A couple days ago, the U.S. Department of Agriculture put out its annual food security report, measuring the number of Americans who have a hard time getting enough to eat. The topline numbers are pretty depressing: Though other economic indicators like employment and wages have been steadily creeping back from the depths of the recession, food insecurity remains basically as high as it's ever been.
Being "food insecure," though, doesn't necessarily mean you're underweight: Both occasional lack of adequate nutrition and obesity track closely with poverty. That perhaps explains why Mississippi — the state with the highest poverty rate, at 22.8 percent — also has both the highest food insecurity rate (20.9 percent) and the highest obesity rate (34.6 percent). It also has the second-highest concentration of fast food cooks, after Arkansas, which comes in right after Mississippi in the obesity rankings.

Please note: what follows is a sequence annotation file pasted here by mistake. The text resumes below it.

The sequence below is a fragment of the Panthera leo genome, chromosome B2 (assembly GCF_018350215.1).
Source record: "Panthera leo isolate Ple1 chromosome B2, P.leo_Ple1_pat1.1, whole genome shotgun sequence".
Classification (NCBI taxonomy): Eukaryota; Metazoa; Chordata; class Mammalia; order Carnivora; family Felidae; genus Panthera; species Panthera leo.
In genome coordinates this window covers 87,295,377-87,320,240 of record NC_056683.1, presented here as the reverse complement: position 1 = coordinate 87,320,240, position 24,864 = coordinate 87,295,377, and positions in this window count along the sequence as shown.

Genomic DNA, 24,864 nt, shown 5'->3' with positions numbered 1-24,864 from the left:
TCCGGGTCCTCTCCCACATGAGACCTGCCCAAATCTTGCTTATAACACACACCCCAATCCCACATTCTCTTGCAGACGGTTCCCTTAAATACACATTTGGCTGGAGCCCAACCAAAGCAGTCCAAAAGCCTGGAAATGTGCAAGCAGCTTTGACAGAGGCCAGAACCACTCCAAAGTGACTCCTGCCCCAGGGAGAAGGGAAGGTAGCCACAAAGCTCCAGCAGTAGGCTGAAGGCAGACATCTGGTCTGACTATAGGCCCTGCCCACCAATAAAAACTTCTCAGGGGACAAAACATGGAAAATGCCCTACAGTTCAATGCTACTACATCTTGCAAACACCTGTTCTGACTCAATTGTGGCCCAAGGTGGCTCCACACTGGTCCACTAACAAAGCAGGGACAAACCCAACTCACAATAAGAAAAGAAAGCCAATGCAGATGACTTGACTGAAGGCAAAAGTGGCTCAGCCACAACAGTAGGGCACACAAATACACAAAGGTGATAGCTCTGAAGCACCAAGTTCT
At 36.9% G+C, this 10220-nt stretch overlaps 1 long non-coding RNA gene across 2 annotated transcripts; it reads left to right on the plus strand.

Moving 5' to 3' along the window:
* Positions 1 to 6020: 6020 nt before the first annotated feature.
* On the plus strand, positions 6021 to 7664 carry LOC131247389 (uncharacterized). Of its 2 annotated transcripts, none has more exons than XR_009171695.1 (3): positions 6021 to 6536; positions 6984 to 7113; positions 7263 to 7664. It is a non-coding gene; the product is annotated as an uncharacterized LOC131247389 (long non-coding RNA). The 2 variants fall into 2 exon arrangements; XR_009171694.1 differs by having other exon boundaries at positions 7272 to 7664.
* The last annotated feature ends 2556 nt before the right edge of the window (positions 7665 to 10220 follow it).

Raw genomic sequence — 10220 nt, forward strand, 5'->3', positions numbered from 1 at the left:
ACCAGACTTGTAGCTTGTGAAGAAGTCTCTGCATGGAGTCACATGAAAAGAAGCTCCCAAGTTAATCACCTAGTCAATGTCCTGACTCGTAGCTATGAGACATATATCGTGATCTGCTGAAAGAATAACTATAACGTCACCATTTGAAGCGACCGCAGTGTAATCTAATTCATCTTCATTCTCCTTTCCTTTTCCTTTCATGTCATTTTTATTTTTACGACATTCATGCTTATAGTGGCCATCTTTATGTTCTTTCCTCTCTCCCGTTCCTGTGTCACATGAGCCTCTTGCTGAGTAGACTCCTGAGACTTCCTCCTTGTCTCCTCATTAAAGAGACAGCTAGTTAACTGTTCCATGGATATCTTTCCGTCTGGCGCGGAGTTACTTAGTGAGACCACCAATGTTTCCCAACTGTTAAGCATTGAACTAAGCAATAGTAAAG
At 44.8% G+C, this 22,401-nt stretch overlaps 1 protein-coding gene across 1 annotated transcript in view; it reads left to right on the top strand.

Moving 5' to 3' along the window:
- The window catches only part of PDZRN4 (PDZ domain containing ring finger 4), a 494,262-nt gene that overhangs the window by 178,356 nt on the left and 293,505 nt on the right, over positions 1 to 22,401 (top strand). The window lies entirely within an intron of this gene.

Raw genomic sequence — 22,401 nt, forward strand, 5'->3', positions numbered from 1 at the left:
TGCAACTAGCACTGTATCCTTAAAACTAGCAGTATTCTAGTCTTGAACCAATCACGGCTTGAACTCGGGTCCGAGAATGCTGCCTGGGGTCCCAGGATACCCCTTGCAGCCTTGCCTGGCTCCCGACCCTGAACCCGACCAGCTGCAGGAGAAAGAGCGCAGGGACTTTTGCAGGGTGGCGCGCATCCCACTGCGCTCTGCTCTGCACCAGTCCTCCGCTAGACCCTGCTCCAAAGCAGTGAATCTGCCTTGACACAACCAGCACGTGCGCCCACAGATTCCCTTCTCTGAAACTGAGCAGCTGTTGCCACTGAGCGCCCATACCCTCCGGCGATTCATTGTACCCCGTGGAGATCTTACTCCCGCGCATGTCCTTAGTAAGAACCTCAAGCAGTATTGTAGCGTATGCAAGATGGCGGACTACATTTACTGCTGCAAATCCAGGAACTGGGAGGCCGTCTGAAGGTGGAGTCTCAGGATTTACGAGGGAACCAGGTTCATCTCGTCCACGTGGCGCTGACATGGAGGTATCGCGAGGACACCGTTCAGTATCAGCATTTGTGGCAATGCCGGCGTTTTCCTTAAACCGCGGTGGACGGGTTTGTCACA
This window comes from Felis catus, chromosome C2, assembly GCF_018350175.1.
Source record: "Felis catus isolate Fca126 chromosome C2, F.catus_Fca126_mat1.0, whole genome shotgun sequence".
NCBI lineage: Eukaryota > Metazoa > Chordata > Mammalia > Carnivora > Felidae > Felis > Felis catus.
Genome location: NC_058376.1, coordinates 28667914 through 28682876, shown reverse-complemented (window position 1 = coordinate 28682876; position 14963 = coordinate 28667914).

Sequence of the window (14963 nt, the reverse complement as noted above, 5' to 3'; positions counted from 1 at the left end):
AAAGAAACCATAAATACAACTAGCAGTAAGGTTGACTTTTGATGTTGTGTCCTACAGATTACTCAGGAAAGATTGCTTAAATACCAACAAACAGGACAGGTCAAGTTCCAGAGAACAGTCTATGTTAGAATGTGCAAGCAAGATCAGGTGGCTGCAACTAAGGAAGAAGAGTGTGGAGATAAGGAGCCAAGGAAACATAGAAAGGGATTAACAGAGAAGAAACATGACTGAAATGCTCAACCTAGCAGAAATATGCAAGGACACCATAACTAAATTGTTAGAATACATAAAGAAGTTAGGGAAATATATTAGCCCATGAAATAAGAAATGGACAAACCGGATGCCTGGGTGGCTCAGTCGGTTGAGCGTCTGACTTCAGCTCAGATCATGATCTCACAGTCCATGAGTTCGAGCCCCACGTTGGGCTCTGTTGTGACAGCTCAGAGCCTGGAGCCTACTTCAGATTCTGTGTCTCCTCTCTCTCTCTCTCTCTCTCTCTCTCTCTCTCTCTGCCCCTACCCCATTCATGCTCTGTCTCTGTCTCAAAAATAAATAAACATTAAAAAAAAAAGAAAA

Chew on that.
Lydia DePillis is a reporter focusing on labor, business, and housing. She previously worked at The New Republic and the Washington City Paper. She's from Seattle.